1. Shadow722

    Shadow722 Chillin' With My Peeps

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    I have an old rooster whose spurs are so large he can barely walk and often sits rather than stand. A breeder told me to saw his spurs of and put bees wax over them to heal up. To me that sounded cruel and painful not to mention getting the rooster to let me do it. Someone else mentioned getting a hot baked potato cut in half and put it on his spurs and then get pliers and remove the spurs. This also sounded bad to me. Is there a humane method to making spurs shorter and more manageable?
     
  2. StephensonC

    StephensonC Chillin' With My Peeps

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    Using a Dremel tool is a popular method.
     
  3. hennible

    hennible Overrun With Chickens

    Could it be clipped? Isn't it just like a toe nail...
     
  4. SpeckledHills

    SpeckledHills Chillin' With My Peeps

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    On the website linked in my sig below, there is a page on several methods of blunting or shortening roosters' spurs, as well as instructions & photos.

    I feel for roosters whose spurs have grown long enough to make them uncomfortable!
     
  5. dawg53

    dawg53 Humble

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    The hot potato method is the easiest and less stressful way to remove spurs. No pain for the rooster, no noise to frighten the rooster neither. Nuke the potato in the microwave like you're going to eat it. Wear an oven glove holding the pototo down onto the base of the spur for one minute. Do NOT let the hot potato touch his leg. Use pliers to twist and pull off the spur. You'll see that it's very easily removed. Then do the same thing to the other spur using the same potato, it'll still be hot enough. You can put Blu-Kote or neosporin on the small spurs afterwards if you wish. As a treat to your rooster for being a good boy, give him the potato to eat after it cools down. He'll probably want to share it with his girls.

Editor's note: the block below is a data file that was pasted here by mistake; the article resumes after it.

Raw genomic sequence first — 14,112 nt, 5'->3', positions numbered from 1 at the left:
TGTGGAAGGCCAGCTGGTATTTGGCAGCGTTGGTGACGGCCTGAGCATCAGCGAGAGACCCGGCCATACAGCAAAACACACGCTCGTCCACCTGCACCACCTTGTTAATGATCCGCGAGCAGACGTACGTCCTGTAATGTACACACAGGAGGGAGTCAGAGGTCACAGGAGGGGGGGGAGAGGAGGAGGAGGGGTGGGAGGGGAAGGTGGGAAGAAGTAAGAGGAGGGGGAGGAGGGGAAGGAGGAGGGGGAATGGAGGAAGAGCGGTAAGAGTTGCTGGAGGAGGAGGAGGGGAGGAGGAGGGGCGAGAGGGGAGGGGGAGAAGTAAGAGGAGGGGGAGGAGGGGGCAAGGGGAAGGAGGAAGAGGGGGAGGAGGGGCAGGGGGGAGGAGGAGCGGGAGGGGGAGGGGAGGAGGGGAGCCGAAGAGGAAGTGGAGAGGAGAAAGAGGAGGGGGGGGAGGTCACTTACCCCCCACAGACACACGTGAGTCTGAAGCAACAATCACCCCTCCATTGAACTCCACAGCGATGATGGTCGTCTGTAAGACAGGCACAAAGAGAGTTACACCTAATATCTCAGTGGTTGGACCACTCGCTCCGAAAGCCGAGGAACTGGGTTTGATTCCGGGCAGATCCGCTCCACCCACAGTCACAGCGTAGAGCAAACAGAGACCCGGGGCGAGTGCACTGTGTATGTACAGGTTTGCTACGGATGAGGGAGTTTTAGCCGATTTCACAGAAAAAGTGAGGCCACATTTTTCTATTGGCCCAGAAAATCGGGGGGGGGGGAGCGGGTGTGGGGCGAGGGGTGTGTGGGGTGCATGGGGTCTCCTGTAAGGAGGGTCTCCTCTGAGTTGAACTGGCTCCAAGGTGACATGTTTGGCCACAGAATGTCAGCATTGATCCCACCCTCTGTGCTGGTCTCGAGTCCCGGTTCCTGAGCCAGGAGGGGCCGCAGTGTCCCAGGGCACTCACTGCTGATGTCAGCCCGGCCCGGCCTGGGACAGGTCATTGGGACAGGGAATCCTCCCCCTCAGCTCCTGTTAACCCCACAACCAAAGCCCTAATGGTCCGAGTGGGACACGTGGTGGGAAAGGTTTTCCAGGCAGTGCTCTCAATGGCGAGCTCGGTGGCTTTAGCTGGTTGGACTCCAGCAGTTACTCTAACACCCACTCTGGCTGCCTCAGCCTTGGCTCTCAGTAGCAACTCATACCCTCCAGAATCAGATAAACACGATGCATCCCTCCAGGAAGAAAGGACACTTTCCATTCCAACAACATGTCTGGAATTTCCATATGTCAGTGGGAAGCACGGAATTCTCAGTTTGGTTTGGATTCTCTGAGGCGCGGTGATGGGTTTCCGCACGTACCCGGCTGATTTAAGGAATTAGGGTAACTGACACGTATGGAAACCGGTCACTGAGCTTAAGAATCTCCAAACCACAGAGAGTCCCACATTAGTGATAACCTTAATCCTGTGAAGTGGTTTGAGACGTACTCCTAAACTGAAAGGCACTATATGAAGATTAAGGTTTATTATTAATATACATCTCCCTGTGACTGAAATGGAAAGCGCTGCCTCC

6. Shadow722

    Shadow722 Chillin' With My Peeps

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    The potato method worked good. But the bone under the spurs looked more hazardous than the spurs. They were quite long and the point was much sharper than the spur. The rooster died not from removing the spurs but a young rooster (his son) killed him. He fought him until his pride was gone and I found him standing in a corner all bloody. I cleaned him up and quarantined him but he wouldn't eat or drink. I think he was shamed and lost the will to live.
     
  7. Bufster2

    Bufster2 Out Of The Brooder

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    You cant cut a spur as you would toenail.It is first off,too tough,and hard to cut off.

    I heard vets who remove them.The farmers gave you greT advice#
     
  8. Michael Apple

    Michael Apple Overrun With Chickens

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    I prefer a rooster with spurs, but I keep them short (about an 1" on a standard breed). I take bits off the end every so often with a pair of large dog nail clippers. I file the ends with a steel groomers file so they are smooth and flat. If you shine a bright light on the spur, you can see the main vain which runs through the center. Try stay in front of the tip of that, but keep some blood stop powder or chalk on hand in case it weeps at the end. You may only be able to remove a half inch or so at a time. But as the vain recedes with the length of the spur, you'll get them down to a desired length cutting back twice a month. A 25 mg Vitamin K tab given each day, 1-2 days before clipping helps prevent excessive bleeding. You could use half that amount for a Bantam. Older chickens may scratch less, so you may need to clip toe nails too. For spurs that get long, a saw like this comes in handy so long as you hold the base of the spur and have control of the roosters body: http://www.amazon.com/Pasco-4290-Ti..._sbs_hi_5?ie=UTF8&refRID=0B3AN5RCT5HNFGC8B1PQ
     

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